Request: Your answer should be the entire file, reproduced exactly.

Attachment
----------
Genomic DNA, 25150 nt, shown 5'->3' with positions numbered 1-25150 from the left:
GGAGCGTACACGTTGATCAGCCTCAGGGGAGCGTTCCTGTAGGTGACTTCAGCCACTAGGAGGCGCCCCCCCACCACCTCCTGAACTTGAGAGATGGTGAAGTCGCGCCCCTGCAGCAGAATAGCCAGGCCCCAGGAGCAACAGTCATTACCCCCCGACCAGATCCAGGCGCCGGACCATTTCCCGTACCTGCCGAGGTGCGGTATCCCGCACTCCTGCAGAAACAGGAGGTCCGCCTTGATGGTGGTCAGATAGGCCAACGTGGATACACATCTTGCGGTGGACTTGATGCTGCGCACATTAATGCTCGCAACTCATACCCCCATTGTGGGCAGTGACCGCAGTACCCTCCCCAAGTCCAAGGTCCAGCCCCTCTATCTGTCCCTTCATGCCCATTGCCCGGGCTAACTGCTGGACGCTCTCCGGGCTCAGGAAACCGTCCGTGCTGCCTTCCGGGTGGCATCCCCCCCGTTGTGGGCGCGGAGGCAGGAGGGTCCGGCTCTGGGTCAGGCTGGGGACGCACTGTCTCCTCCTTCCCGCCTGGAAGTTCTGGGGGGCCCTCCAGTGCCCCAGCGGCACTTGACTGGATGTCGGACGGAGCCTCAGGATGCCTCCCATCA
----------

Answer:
Genomic DNA, 25150 nt, shown 5'->3' with positions numbered 1-25150 from the left:
GGAGCGTACACGTTGATCAGCCTCAGGGGAGCGTTCCTGTAGGTGACTTCAGCCACTAGGAGGCGCCCCCCCACCACCTCCTGAACTTGAGAGATGGTGAAGTCGCGCCCCTGCAGCAGAATAGCCAGGCCCCAGGAGCAACAGTCATTACCCCCCGACCAGATCCAGGCGCCGGACCATTTCCCGTACCTGCCGAGGTGCGGTATCCCGCACTCCTGCAGAAACAGGAGGTCCGCCTTGATGGTGGTCAGATAGGCCAACGTGGATACACATCTTGCGGTGGACTTGATGCTGCGCACATTAATGCTCGCAACTCATACCCCCATTGTGGGCAGTGACCGCAGTACCCTCCCCAAGTCCAAGGTCCAGCCCCTCTATCTGTCCCTTCATGCCCATTGCCCGGGCTAACTGCTGGACGCTCTCCGGGCTCAGGAAACCGTCCGTGCTGCCTTCCGGGTGGCATCCCCCCCGTTGTGGGCGCGGAGGCAGGAGGGTCCGGCTCTGGGTCAGGCTGGGGACGCACTGTCTCCTCCTTCCCGCCTGGAAGTTCTGGGGGGCCCTCCAGTGCCCCAGCGGCACTTGACTGGATGTCGGACGGAGCCTCAGGATGCCTCCCATCA